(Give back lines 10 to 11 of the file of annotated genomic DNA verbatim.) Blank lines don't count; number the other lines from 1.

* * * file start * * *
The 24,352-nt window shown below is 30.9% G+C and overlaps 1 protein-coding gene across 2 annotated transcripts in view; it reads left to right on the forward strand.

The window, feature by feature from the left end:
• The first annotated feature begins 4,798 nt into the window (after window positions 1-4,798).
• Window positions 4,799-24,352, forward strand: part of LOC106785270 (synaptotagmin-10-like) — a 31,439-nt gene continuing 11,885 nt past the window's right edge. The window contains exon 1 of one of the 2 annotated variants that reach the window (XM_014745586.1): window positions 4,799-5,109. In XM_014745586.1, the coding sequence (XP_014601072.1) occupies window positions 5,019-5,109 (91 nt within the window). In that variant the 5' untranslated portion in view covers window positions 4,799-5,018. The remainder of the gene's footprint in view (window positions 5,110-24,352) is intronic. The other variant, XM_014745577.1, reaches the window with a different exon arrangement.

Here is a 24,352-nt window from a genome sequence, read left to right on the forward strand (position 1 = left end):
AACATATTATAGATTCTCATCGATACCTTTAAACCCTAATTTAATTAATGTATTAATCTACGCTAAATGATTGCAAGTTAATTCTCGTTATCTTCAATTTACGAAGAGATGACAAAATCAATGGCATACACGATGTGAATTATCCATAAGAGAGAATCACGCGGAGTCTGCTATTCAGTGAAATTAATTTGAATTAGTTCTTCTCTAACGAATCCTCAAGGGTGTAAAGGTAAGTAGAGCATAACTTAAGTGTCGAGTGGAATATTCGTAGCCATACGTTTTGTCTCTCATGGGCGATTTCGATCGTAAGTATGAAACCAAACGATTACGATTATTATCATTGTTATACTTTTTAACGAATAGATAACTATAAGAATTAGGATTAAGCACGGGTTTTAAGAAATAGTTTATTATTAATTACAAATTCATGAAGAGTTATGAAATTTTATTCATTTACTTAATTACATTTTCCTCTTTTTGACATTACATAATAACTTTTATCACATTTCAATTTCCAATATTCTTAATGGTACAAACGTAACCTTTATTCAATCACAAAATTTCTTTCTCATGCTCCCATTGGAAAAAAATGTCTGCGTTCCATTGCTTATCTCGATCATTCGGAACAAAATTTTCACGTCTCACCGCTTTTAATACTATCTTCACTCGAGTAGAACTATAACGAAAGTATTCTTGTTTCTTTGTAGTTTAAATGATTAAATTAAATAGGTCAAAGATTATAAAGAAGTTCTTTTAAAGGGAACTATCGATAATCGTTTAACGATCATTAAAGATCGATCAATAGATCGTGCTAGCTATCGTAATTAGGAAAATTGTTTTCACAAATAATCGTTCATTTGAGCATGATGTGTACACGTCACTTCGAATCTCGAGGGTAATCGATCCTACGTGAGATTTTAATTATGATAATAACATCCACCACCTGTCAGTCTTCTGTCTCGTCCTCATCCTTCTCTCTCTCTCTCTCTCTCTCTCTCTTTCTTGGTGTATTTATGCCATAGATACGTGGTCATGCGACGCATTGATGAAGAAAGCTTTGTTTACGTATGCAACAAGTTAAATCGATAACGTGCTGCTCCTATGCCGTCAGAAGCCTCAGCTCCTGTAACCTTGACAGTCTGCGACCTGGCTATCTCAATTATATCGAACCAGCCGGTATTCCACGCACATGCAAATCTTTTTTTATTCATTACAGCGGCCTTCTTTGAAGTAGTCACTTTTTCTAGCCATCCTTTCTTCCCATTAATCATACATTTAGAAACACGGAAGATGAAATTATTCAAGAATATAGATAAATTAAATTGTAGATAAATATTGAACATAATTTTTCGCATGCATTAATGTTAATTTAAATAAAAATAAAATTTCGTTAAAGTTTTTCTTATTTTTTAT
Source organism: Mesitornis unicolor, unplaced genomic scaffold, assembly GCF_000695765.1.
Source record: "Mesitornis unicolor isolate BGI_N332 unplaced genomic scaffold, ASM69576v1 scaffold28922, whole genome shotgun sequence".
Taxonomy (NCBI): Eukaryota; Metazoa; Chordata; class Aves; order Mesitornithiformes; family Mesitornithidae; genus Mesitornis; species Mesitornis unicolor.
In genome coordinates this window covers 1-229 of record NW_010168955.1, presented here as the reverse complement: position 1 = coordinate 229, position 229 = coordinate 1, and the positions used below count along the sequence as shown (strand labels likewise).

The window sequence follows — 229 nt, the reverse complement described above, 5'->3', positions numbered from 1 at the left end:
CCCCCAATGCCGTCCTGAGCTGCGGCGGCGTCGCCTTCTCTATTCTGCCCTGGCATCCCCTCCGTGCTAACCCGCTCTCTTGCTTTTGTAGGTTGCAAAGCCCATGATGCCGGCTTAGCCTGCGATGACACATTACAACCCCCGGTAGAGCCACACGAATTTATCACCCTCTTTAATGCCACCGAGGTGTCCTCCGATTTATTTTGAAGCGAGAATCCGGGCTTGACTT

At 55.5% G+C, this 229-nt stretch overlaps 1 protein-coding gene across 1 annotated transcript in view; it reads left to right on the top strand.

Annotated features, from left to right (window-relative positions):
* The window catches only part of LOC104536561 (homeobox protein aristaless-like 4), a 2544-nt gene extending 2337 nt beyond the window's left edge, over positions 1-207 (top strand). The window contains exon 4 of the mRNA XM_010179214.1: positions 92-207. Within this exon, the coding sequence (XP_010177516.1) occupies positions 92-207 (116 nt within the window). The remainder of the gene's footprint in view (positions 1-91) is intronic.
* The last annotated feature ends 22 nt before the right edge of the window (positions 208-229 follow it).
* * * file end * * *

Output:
In genome coordinates this window covers 1-229 of record NW_010168955.1, presented here as the reverse complement: position 1 = coordinate 229, position 229 = coordinate 1, and the positions used below count along the sequence as shown (strand labels likewise).

The window sequence follows — 229 nt, the reverse complement described above, 5'->3', positions numbered from 1 at the left end: